Thanks everyone! Project horses in my area are ticking up in price and your run of the mill grade or average moving QH are now closer to 3000 rather than the 1000 or under they would have been in the past. I have been looking at lightly restarted OTTBs and they range from 2500 to 10k! The BWP mare is being advertised at 10k negotiable. The being behind peers in what she knows is a concern but the appeal of getting a not overworked youngster is pretty nice. I am looking for a low level eventer that can kill it in the dressage arena so kind of the opposite that many lower eventers seem to be looking for. Since most WB in utero are as much as this mare much less at least double the price started and the bonus that they can show that she doesn’t try to kill you undersaddle she seems to be a nice option for me. I want a forward ride and if I don’t have to carry a whip or wear spurs even better. I am used to riding smaller pocket rocket types so would need to see if I can handle a larger stride but I am not afraid to let mine move out.

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I would want to find out why she is sitting in a pasture. Sometimes it is genuine life circumstance… I sometimes learned the hard way that those horses turned out to Dr Green are usually done so for a reason - they got hurt or were too difficult for their connections at the time.

In the ULs, there are certainly preferences for different registries because of certain perceptions about their innate talent that may or may not be true… For a while, HAN was considered a bit ‘lesser’ of a registry in terms of UL potential in dressage, then it was HOL, and now it seems like KPWN is dominating and anything else is second-rate. In jumping, HOL has been at the top for a long time, while certain connections think HAN is equivalent to “jump killer” and are only dressage horses… but really, these are open registries with a lot of reciprocity (exception KWPN), and you may be surprised by how much they share genetically.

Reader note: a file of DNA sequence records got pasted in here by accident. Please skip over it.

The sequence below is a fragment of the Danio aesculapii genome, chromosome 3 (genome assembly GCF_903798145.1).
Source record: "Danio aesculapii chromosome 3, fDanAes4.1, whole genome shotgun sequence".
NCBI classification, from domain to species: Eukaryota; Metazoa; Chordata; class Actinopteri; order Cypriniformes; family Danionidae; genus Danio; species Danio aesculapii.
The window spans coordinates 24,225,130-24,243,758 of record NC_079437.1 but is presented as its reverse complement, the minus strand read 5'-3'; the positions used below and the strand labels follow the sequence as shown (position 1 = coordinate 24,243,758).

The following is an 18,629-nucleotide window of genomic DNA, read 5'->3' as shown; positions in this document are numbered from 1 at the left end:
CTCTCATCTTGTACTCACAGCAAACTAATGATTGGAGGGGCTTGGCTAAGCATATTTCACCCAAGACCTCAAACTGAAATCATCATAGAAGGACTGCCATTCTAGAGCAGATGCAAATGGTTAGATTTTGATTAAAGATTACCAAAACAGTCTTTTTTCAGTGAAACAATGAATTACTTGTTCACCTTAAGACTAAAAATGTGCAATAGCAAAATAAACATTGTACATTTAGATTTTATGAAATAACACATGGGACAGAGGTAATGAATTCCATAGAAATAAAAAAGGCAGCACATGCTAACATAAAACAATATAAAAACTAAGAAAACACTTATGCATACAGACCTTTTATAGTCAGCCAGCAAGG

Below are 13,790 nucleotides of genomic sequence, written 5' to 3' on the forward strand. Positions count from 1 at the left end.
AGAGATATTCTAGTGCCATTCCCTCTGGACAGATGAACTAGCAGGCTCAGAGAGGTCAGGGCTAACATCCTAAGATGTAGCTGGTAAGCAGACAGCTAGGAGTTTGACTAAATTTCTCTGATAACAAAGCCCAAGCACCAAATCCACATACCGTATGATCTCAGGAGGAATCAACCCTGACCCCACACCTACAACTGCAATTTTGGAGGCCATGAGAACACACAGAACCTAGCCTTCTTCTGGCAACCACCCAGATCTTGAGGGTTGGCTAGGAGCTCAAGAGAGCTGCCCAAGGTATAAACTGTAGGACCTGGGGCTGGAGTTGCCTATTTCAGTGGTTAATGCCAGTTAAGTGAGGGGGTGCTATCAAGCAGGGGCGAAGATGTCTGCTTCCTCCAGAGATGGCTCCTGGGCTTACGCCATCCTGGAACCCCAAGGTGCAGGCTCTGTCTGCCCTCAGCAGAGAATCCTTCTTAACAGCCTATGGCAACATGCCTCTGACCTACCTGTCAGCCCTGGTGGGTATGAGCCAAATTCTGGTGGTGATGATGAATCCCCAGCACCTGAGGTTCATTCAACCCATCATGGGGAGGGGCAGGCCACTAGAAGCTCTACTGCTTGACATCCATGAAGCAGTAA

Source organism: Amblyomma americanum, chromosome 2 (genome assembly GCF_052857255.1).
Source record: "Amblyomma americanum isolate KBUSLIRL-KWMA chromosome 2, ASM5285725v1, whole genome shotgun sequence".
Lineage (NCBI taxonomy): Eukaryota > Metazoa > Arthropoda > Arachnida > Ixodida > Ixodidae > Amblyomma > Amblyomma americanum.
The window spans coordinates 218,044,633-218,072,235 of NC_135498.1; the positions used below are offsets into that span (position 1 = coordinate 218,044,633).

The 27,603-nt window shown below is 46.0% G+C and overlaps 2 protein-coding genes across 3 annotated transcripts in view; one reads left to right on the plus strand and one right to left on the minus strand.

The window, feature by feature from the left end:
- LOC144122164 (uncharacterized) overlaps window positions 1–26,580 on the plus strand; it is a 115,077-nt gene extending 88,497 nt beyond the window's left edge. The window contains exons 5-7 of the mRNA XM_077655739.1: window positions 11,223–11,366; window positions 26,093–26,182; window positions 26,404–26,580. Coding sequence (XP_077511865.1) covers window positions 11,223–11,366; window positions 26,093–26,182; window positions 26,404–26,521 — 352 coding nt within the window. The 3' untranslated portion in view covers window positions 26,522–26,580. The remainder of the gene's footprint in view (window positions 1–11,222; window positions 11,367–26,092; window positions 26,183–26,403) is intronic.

At the lower levels, I haven’t found it matters which registry they come from, as long as they come from a registry. People will price it higher no matter what registry it is.

I like BWPs. I’ve ridden a couple of very nice ones. It might have just been my circle but all the ones I rode were old fashioned and heavy in type, were more suited for jumping or eventing than dressage.


The BWP Studbook is currently Ranked #1 in WBFSH Rankings for showjumping. And as some of the other posters have mentioned the BWP does dominate in the over fences sport vs. Dressage since the majority of their breeding has been jumping centric for decades, however there are still lovely dressage horses available, many just have more jumper breeding.

If she was bred in the US, there is a good chance she would be branded, since most of the North American breeders decide to brand their horses, in BE they do not brand anymore. Like many said above there may be a good reason she’s been sitting, so definitely check that out. If you can somehow track down her pedigree and UELN, you would be able to assess her value for breeding (not necessarily the actual amount, but if her pedigree is special and would be interesting to a breeder).

I have seen a copy of her papers and have started to look at the horses in her pedigree. They all look to be jumpers and I have yet to see one that has any dressage accomplishments listed. Pedigree doesn’t look to be special but there is line breeding to what looks to be a popular prolific stallion. Probably makes her worth the price they are willing to come down to but as that price is still equal to what I would pay for something that had a nice start on it of a different breed I don’t know that their failings as a breeder is worth it to me. I do not believe there is anything wrong with her just that they have too many horses and not enough time. She probably was supposed to be an expansion to their small breeding program but there are some staffing changes happening at their farm so I think they are scaling back. I actually wish they wouldn’t of had her started in the way they did as it did the mare no favors. But as they chose to take that route it makes it highly unlikely anyone else that wants an immediately ready to go horse is going to be interested in her. Giving me time to research and think without feeling like I may have an amazing missed opportunity if I wait too long.